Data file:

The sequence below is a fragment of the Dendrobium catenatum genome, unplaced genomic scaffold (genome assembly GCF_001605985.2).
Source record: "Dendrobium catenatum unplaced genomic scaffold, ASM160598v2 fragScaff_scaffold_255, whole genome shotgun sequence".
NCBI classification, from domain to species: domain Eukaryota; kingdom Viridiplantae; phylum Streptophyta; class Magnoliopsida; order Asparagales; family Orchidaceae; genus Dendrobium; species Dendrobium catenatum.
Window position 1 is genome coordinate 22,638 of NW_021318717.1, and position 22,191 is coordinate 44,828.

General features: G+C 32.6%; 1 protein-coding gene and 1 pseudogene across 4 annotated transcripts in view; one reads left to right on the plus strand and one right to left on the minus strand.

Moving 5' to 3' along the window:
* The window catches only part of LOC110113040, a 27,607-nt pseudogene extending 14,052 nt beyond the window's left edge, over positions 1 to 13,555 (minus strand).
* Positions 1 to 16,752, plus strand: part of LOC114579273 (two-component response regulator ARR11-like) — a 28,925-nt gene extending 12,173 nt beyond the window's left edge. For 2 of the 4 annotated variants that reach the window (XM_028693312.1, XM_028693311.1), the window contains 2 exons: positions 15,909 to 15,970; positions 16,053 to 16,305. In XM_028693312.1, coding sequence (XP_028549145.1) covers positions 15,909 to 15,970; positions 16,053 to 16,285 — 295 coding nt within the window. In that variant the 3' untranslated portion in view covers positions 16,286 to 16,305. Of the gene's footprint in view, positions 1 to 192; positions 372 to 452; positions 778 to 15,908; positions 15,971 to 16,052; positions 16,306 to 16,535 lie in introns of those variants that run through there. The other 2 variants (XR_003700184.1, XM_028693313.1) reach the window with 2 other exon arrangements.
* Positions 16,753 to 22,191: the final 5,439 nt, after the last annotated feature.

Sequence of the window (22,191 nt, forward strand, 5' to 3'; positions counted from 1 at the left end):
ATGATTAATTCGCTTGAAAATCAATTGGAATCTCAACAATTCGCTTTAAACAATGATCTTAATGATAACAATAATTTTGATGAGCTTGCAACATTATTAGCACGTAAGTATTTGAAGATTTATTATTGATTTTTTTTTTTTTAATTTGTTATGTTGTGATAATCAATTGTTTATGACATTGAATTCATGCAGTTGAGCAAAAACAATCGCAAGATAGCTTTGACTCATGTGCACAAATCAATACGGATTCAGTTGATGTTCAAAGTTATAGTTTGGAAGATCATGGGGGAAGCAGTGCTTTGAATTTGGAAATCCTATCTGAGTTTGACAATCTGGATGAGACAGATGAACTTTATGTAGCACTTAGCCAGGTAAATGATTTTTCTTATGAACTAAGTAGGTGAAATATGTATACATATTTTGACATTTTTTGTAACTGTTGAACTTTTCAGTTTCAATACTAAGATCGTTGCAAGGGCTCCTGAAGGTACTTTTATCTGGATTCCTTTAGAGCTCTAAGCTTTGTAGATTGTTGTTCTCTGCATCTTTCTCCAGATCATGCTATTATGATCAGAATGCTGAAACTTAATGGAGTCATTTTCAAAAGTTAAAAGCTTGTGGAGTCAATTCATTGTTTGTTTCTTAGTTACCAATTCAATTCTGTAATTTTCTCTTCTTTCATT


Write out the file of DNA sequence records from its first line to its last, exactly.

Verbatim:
The sequence below is a fragment of the Dendrobium catenatum genome, unplaced genomic scaffold (genome assembly GCF_001605985.2).
Source record: "Dendrobium catenatum unplaced genomic scaffold, ASM160598v2 fragScaff_scaffold_255, whole genome shotgun sequence".
NCBI classification, from domain to species: domain Eukaryota; kingdom Viridiplantae; phylum Streptophyta; class Magnoliopsida; order Asparagales; family Orchidaceae; genus Dendrobium; species Dendrobium catenatum.
Window position 1 is genome coordinate 22,638 of NW_021318717.1, and position 22,191 is coordinate 44,828.

General features: G+C 32.6%; 1 protein-coding gene and 1 pseudogene across 4 annotated transcripts in view; one reads left to right on the plus strand and one right to left on the minus strand.

Moving 5' to 3' along the window:
* The window catches only part of LOC110113040, a 27,607-nt pseudogene extending 14,052 nt beyond the window's left edge, over positions 1 to 13,555 (minus strand).
* Positions 1 to 16,752, plus strand: part of LOC114579273 (two-component response regulator ARR11-like) — a 28,925-nt gene extending 12,173 nt beyond the window's left edge. For 2 of the 4 annotated variants that reach the window (XM_028693312.1, XM_028693311.1), the window contains 2 exons: positions 15,909 to 15,970; positions 16,053 to 16,305. In XM_028693312.1, coding sequence (XP_028549145.1) covers positions 15,909 to 15,970; positions 16,053 to 16,285 — 295 coding nt within the window. In that variant the 3' untranslated portion in view covers positions 16,286 to 16,305. Of the gene's footprint in view, positions 1 to 192; positions 372 to 452; positions 778 to 15,908; positions 15,971 to 16,052; positions 16,306 to 16,535 lie in introns of those variants that run through there. The other 2 variants (XR_003700184.1, XM_028693313.1) reach the window with 2 other exon arrangements.
* Positions 16,753 to 22,191: the final 5,439 nt, after the last annotated feature.

Sequence of the window (22,191 nt, forward strand, 5' to 3'; positions counted from 1 at the left end):
ATGATTAATTCGCTTGAAAATCAATTGGAATCTCAACAATTCGCTTTAAACAATGATCTTAATGATAACAATAATTTTGATGAGCTTGCAACATTATTAGCACGTAAGTATTTGAAGATTTATTATTGATTTTTTTTTTTTTAATTTGTTATGTTGTGATAATCAATTGTTTATGACATTGAATTCATGCAGTTGAGCAAAAACAATCGCAAGATAGCTTTGACTCATGTGCACAAATCAATACGGATTCAGTTGATGTTCAAAGTTATAGTTTGGAAGATCATGGGGGAAGCAGTGCTTTGAATTTGGAAATCCTATCTGAGTTTGACAATCTGGATGAGACAGATGAACTTTATGTAGCACTTAGCCAGGTAAATGATTTTTCTTATGAACTAAGTAGGTGAAATATGTATACATATTTTGACATTTTTTGTAACTGTTGAACTTTTCAGTTTCAATACTAAGATCGTTGCAAGGGCTCCTGAAGGTACTTTTATCTGGATTCCTTTAGAGCTCTAAGCTTTGTAGATTGTTGTTCTCTGCATCTTTCTCCAGATCATGCTATTATGATCAGAATGCTGAAACTTAATGGAGTCATTTTCAAAAGTTAAAAGCTTGTGGAGTCAATTCATTGTTTGTTTCTTAGTTACCAATTCAATTCTGTAATTTTCTCTTCTTTCATT